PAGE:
Aug 2, 2011
Final case count in 2006-07 peanut butter Salmonella outbreak was 715
A report in Clinical Infectious Diseases (CID) on the Salmonella Tennessee outbreak linked to ConAgra peanut butter in 2006-07 puts the final case count at 715, well above the 628 cases listed in a government report published several months after the outbreak peaked. Investigators from the Centers for Disease Control and Prevention and several state health departments say the cases occurred in 48 states from August 2006 through July 2007. They estimate there may have been 29 outbreak cases for each lab-confirmed case, suggesting that the total may have exceeded 20,000. The episode marked the first salmonellosis outbreak associated with peanut butter in the United States. Reports at the time said the contaminated peanut butter was produced by ConAgra at a plant in Sylvester, Ga. (though the company is not named in the CID report). The authors say the outbreak probably stemmed from contamination of peanut butter at the processing plant, but exactly how that occurred is still unclear. In response to the outbreak, the company took a number of steps to eliminate and prevent contamination at the plant, and no increase in Salmonella Tennessee infections has been noted since the facility reopened in September 2007, the report says.
Aug 15 CID abstract
May 31, 2007, CIDRAP News story on the outbreak
Serum study finds repeated Campylobacter exposure in Dutch
A study of the general Dutch population found almost 100% seroprevalence of antibodies to Campylobacter, indicating repeated exposure to this common foodborne bacterium. In the September issue of Epidemiology and Infection, researchers report that they analyzed an age-stratified sample of sera obtained from 456 people using a validated enzyme-linked immunosorbent assay (ELISA) approach. They write, "The seroprevalence of Campylobacter [immunoglobulin G] antibodies increased with age, reaching almost 100% at age 20 years. Antibody levels steadily increased with age until young adulthood, suggesting repeated exposure to Campylobacter." They point out that most of these exposures would not have led to clinical symptoms.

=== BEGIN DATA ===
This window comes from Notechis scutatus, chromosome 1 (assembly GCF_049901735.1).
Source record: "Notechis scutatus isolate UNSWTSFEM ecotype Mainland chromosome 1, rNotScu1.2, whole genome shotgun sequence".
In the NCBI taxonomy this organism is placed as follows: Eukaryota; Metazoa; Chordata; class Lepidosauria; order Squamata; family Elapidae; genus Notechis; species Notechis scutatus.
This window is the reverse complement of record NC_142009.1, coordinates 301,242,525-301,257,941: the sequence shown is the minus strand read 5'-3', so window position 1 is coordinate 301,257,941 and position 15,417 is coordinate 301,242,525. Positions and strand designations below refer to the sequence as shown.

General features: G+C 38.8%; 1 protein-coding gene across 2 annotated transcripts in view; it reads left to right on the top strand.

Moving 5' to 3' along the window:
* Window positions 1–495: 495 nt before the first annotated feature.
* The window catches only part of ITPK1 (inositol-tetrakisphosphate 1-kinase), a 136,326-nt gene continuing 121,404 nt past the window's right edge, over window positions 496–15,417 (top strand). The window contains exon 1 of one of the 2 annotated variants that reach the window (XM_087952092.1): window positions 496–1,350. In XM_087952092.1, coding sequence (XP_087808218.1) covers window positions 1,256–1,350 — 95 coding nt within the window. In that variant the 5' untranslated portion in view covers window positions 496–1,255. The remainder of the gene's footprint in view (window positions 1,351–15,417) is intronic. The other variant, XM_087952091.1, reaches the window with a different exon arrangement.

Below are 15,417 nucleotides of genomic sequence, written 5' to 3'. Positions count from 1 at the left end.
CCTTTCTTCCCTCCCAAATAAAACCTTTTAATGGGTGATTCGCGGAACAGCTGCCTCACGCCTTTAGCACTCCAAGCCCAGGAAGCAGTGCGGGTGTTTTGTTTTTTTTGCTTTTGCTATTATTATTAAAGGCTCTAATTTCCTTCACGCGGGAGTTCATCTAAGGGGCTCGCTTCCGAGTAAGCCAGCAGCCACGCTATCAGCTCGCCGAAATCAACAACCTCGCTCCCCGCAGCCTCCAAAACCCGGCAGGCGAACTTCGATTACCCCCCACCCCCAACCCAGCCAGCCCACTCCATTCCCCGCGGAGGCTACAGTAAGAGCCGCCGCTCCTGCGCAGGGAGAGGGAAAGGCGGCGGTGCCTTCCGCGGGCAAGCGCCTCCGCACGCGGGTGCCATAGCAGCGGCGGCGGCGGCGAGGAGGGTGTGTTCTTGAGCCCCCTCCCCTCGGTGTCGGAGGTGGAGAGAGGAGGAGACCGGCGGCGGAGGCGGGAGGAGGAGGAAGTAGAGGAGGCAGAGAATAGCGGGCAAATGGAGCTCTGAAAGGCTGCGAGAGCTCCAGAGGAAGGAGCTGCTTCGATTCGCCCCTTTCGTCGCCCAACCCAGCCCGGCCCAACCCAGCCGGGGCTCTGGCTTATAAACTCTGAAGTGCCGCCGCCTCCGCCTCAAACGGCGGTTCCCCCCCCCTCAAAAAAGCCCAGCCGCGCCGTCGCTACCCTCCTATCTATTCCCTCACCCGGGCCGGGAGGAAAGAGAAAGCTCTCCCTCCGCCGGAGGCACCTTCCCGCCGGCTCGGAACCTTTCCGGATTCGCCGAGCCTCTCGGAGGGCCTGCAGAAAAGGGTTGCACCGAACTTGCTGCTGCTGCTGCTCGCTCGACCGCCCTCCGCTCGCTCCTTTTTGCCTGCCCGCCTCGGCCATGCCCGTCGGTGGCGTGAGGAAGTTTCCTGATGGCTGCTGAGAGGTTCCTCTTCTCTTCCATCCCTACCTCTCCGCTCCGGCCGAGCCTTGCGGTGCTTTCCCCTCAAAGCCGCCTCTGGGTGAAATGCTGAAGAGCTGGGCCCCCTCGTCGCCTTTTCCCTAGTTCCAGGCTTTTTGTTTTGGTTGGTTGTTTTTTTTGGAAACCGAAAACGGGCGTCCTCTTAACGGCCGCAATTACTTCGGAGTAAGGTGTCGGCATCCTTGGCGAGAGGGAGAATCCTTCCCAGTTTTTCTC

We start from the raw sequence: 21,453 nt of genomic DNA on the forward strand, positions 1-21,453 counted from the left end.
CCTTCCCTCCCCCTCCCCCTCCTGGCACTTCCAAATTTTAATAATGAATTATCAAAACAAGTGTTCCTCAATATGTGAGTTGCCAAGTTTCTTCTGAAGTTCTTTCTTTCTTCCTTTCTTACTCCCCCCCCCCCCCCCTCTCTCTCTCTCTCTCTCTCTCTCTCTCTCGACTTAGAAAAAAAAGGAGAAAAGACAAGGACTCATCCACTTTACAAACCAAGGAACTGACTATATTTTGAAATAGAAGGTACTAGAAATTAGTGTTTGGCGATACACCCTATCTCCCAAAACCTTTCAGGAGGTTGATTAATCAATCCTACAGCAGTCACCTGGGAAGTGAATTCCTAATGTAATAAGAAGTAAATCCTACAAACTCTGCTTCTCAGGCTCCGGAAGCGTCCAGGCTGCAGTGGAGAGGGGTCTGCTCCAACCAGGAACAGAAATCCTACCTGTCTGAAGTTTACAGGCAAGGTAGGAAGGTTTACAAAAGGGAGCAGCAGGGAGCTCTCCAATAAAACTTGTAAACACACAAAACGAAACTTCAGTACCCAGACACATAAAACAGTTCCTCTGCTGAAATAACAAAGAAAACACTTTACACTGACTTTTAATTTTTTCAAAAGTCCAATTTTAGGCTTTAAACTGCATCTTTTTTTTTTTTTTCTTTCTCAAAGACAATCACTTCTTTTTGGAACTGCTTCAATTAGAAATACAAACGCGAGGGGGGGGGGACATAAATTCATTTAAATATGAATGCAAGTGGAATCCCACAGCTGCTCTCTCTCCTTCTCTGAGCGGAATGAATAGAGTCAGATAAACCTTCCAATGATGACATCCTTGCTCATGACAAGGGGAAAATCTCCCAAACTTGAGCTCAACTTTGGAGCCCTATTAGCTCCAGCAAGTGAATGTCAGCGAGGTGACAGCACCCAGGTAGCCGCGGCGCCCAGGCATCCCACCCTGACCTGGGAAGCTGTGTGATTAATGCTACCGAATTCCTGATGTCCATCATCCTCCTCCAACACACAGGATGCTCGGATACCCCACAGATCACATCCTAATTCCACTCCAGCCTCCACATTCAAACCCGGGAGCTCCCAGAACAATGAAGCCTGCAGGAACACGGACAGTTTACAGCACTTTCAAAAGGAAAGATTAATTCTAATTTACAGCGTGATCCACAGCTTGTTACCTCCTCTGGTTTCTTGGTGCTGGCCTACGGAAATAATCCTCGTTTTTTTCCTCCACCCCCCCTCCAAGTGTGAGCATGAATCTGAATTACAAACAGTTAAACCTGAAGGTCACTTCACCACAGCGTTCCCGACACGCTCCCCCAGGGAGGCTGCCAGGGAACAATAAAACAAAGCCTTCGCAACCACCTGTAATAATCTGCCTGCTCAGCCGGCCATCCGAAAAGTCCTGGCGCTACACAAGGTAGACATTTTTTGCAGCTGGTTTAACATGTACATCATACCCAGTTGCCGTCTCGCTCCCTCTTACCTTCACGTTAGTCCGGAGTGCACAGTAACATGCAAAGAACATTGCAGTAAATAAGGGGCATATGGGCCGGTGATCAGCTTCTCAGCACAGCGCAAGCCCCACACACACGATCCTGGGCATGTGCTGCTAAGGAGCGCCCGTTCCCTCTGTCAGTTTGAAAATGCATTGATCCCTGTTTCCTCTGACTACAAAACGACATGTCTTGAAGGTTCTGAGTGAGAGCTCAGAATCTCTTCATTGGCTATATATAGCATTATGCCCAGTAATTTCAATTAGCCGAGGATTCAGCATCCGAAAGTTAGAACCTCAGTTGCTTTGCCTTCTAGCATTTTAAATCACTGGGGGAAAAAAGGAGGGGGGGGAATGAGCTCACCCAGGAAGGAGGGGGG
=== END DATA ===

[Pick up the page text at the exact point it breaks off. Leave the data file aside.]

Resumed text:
September Epidemiol Infect abstract
FDA unveils new system to track pet foodrelated problems
The US Food and Drug Administration (FDA) yesterday launched a new voluntary network to help federal, state, and local partners track and investigate illnesses linked to pet food products. The system, called the Pet Event Tracking Network (PETNet) will allow real-time sharing of information about emerging illnesses or product defects, according to an FDA press release. The idea for the system came from an August 2008 meeting that also led to the establishment of the Partnership for Food Protection, a multidisciplinary expert group that helped develop the new network. The concept was developed in response to the 2007 melamine pet food recall. The chemical, used to falsely boost protein levels, was found in pet food ingredients imported from China and was linked to severe kidney damages in pets. A similar adulteration scandal in China involving milk and infant formula was linked to kidney damage in children. The new system allows government officials who are responsible for pet food regulation to enter events into the system when they flag trends or suspicious incidents that they can share with their counterparts in other jurisdictions. So far PETNet includes 200 members from four federal agencies, 50 states, the District of Columbia, and Puerto Rico.
Aug 1 FDA press release